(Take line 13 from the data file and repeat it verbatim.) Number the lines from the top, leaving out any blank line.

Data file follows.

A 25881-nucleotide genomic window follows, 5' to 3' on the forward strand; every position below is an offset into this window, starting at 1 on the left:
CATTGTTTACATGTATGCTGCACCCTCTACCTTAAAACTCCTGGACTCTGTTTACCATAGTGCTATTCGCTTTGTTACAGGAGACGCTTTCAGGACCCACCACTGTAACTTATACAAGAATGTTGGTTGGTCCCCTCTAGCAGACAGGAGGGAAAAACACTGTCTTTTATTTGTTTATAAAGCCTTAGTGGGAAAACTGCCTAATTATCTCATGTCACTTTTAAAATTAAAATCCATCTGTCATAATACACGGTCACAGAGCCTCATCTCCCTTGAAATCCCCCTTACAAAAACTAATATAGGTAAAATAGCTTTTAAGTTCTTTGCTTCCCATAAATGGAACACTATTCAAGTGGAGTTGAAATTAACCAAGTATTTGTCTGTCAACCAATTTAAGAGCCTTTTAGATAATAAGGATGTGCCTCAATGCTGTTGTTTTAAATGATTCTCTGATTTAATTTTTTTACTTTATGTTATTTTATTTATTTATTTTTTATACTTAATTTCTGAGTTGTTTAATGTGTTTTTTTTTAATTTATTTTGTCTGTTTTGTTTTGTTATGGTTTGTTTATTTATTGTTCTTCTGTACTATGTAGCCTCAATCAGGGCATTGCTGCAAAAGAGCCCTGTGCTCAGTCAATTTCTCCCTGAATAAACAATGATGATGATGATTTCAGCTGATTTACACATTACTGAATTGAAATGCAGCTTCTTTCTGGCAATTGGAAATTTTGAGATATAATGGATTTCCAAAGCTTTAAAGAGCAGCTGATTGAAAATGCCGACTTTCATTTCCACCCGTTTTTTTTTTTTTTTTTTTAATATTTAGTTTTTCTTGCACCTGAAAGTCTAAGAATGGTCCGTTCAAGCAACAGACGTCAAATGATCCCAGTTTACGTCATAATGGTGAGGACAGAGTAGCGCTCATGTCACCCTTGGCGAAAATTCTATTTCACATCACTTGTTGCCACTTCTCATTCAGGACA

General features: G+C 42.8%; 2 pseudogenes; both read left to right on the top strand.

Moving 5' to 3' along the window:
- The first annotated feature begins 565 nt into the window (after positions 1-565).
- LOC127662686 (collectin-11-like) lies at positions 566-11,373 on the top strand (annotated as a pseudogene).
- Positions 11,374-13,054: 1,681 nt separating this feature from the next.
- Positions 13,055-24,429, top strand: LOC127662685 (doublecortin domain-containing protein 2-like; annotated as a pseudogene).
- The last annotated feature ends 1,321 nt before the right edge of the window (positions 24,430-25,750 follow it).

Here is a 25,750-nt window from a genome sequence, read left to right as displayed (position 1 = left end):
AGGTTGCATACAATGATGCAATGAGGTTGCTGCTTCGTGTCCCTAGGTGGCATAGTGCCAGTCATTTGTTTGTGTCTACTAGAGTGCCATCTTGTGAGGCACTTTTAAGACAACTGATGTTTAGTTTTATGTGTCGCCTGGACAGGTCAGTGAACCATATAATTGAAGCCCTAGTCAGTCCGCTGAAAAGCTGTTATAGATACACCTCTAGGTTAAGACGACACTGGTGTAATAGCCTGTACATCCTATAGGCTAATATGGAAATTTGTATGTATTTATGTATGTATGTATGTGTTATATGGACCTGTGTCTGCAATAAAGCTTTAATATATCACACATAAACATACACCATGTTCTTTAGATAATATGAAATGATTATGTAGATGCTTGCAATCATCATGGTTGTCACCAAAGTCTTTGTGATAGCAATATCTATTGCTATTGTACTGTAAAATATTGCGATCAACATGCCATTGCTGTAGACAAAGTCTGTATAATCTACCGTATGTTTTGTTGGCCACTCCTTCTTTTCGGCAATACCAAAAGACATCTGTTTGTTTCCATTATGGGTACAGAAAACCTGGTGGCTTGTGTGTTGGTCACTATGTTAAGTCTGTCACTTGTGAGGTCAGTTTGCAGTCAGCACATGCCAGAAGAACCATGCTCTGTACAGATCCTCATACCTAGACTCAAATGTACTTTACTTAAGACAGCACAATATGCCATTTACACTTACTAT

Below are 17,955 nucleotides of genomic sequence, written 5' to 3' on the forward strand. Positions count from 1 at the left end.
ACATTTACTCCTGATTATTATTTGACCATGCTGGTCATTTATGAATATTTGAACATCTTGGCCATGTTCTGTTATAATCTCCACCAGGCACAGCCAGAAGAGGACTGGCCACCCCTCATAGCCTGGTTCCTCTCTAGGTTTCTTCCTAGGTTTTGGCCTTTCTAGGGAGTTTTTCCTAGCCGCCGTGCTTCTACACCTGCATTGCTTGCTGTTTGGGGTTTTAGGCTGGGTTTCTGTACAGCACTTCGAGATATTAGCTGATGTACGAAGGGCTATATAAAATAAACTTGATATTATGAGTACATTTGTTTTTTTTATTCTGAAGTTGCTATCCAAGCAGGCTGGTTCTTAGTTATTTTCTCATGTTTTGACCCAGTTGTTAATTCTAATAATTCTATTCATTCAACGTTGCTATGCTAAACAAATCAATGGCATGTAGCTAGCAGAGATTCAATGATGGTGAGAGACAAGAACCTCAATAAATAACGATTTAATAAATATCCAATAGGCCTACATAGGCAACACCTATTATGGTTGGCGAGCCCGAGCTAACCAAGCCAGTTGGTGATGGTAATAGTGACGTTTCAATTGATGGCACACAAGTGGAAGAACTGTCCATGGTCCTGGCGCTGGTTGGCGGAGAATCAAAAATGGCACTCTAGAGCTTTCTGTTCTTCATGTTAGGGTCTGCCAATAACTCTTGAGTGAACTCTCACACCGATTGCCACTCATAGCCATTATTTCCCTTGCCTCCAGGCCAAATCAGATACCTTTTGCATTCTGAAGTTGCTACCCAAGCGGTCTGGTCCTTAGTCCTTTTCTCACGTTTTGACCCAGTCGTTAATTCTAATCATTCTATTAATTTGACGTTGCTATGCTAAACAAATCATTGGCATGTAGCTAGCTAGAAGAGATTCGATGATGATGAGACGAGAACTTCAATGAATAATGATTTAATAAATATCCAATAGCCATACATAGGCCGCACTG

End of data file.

ACATTTACTCCTGATTATTATTTGACCATGCTGGTCATTTATGAATATTTGAACATCTTGGCCATGTTCTGTTATAATCTCCACCAGGCACAGCCAGAAGAGGACTGGCCACCCCTCATAGCCTGGTTCCTCTCTAGGTTTCTTCCTAGGTTTTGGCCTTTCTAGGGAGTTTTTCCTAGCCGCCGTGCTTCTACACCTGCATTGCTTGCTGTTTGGGGTTTTAGGCTGGGTTTCTGTACAGCACTTCGAGATATTAGCTGATGTACGAAGGGCTATATAAAATAAACTTGATATTATGAGTACATTTGTTTTTTTTATTCTGAAGTTGCTATCCAAGCAGGCTGGTTCTTAGTTATTTTCTCATGTTTTGACCCAGTTGTTAATTCTAATAATTCTATTCATTCAACGTTGCTATGCTAAACAAATCAATGGCATGTAGCTAGCAGAGATTCAATGATGGTGAGAGACAAGAACCTCAATAAATAACGATTTAATAAATATCCAATAGGCCTACATAGGCAACACCTATTATGGTTGGCGAGCCCGAGCTAACCAAGCCAGTTGGTGATGGTAATAGTGACGTTTCAATTGATGGCACACAAGTGGAAGAACTGTCCATGGTCCTGGCGCTGGTTGGCGGAGAATCAAAAATGGCACTCTAGAGCTTTCTGTTCTTCATGTTAGGGTCTGCCAATAACTCTTGAGTGAACTCTCACACCGATTGCCACTCATAGCCATTATTTCCCTTGCCTCCAGGCCAAATCAGATACCTTTTGCATTCTGAAGTTGCTACCCAAGCGGTCTGGTCCTTAGTCCTTTTCTCACGTTTTGACCCAGTCGTTAATTCTAATCATTCTATTAATTTGACGTTGCTATGCTAAACAAATCATTGGCATGTAGCTAGCTAGAAGAGATTCGATGATGATGAGACGAGAACTTCAATGAATAATGATTTAATAAATATCCAATAGCCATACATAGGCCGCACTG